Head to Head: Weller 12 vs. Van Winkle Lot “B”

W12= W.L. Weller 12 y/o (purchased 2013)W12 vs LotB

VWB= Van Winkle Special Reserve, Lot “B” (purchased 2014)

Maker

W12; Buffalo Trace, Frankfort, Kentucky, USA (Sazerac)

VWB: Van Winkle, Frankfort, Kentucky, USA (A joint venture between Sazerac and the Van Winkle family).

Age: 12 y/o (both)

Proof

W12: 90 (45% ABV)

VWB: 90.4 (45.2% ABV)

Price

W12: $24 (Spec’s)

VWB: $55 (Michigan State Minimum)

Appearance: Dark Copper with thin prolific legs (both)

Nose

W12: Alcohol, homemade bread, leather, vanilla extract, cut grass.

VWB: Alcohol, leather, vanilla extract, grilled sweet corn, basil.

Palate

W12: Full bodied and round. Vanilla butter cream icing, oak, alcohol.

VWB: Medium bodied and soft. Oak, a hint of vanilla, sweet cornbread.

Finish

W12: Cherry walnut bread, oak, alcohol. Lingers for a long time.

VWB: Fairly hot, but very well balanced and more subtle than the Weller. Oak, vanilla icing, alcohol. Also linger long, getting sweeter and fruitier as time goes on.

Parting words: This head to head was inspired by a forum thread inspired by a long running discussion in bourbon circles regarding the Van Winkle line of wheated bourbons and the Weller line. Are they the same whiskey in different bottles? Is Weller just a dumping ground for Van Winkle rejects? Is Weller 12 “basically Pappy” as one store owner told a bourbon lover recently?

These two expressions are the best two to compare the differences because they’re the same age and virtually the same proof. Both are made using the same mashbill, same yeast, same distillery and aged in the same warehouses. They are also most likely put into barrels with the same char level at the same proof. So all the pre-aging variables are the same.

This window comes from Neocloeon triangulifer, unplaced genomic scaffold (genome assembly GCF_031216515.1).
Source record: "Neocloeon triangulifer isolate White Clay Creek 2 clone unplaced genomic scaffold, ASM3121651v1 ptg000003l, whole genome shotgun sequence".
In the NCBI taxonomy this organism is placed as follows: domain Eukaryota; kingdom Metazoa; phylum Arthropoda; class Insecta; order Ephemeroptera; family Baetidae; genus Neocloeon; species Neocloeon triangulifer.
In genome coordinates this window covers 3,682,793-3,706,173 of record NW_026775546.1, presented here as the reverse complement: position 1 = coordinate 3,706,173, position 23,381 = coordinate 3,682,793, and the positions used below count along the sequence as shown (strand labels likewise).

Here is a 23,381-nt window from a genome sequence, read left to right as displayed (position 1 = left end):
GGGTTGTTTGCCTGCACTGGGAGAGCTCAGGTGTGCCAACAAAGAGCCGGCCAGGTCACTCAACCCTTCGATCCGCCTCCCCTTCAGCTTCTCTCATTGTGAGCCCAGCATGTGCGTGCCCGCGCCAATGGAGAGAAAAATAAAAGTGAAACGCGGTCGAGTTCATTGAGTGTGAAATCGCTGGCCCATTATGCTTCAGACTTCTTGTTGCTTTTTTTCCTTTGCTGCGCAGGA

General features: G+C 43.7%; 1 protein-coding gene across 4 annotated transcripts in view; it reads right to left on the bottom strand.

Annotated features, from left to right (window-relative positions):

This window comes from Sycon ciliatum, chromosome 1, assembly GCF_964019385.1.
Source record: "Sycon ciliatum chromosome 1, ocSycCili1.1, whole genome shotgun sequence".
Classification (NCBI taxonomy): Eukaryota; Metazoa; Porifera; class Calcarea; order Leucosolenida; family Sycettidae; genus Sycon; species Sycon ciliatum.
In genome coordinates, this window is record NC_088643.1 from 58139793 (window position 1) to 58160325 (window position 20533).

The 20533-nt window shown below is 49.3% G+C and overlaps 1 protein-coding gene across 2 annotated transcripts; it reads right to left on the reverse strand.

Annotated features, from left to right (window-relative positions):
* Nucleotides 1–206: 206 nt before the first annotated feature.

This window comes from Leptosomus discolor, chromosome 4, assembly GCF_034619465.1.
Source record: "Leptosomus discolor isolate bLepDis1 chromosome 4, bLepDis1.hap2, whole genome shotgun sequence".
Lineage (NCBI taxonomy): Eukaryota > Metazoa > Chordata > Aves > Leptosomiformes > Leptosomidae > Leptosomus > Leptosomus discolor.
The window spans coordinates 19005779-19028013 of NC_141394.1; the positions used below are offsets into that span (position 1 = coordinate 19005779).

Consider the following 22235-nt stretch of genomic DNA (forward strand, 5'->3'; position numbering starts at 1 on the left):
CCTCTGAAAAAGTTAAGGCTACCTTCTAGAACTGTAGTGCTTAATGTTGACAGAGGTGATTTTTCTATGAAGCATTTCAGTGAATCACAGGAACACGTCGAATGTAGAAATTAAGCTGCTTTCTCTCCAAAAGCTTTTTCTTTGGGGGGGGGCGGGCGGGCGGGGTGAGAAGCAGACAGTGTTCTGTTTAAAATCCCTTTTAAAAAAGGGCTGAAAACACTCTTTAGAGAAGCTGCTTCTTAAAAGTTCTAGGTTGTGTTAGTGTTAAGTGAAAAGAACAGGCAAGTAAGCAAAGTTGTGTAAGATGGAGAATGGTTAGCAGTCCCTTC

The difference is in barrel selection and it does make a difference. Not a huge one but it’s there. Both have the same mix of aromas and flavors, but in different proportions. Weller 12 has a little bit of an unrefined grassy bite to it but it is only noticeable to me when doing the head to head with Lot “B”. Lot “B” is more elegant and seems to have more depth. The herbal note is there but it takes the form of a subtle Basil aroma. Perhaps the areas of the warehouses in Frankfort reserved for Van Winkle are less prone to developing the earthy, grassy aromas in bourbons aged there or perhaps there’s a higher proportion of older bourbon in the mix.

So, what’s the verdict? Lot “B” is the superior bourbon, but only by a little. Weller 12 is a much better bargain than its Van Winkle cousin. Lot “B” is not more than twice as good as Weller 12 but Weller 12 is probably underpriced, so it evens out in my mind. Both Weller 12 and Van Winkle Lot “B” are recommended.

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7 thoughts on “Head to Head: Weller 12 vs. Van Winkle Lot “B”

  1. I definitely agree with you on the quality of Weller 12 yr., but I have found that this whiskey doesn’t hold all that well in the bottle. The first five or six glasses poured were wonderful, but it got pretty tannic once it was about halfway down the bottle. Did you find that the Weller 12 yr. changed at all over the course of time?

    1. That’s interesting. Mine had been opened for a long time and tasted OK, maybe better than when I first opened it. I have noticed a lot of batch variation. Maybe that’s what’s going on.

      1. Awesome. Maybe I snagged an off-batch or did not store it correctly. It sounds like it is definitely worth snagging another bottle of the Weller 12. It has been a solid two years since I dipped into one.

  2. Josh, you musta had a honey bottle of Weller 12! Don’t get me wrong, I like Weller 12, but it never has the buttery decadence of Lot B, IMHO. I call Weller 12, “Ghetto Lot B.”

    1. Ha! Well, add that to the very short list of things we don’t agree on. I have noticed a lot of batch variation in Weller 12s so there is that.

  3. Any tips on where to find W12? I’m a fellow Metro Detroiter, feel like I’ve checked everywhere!

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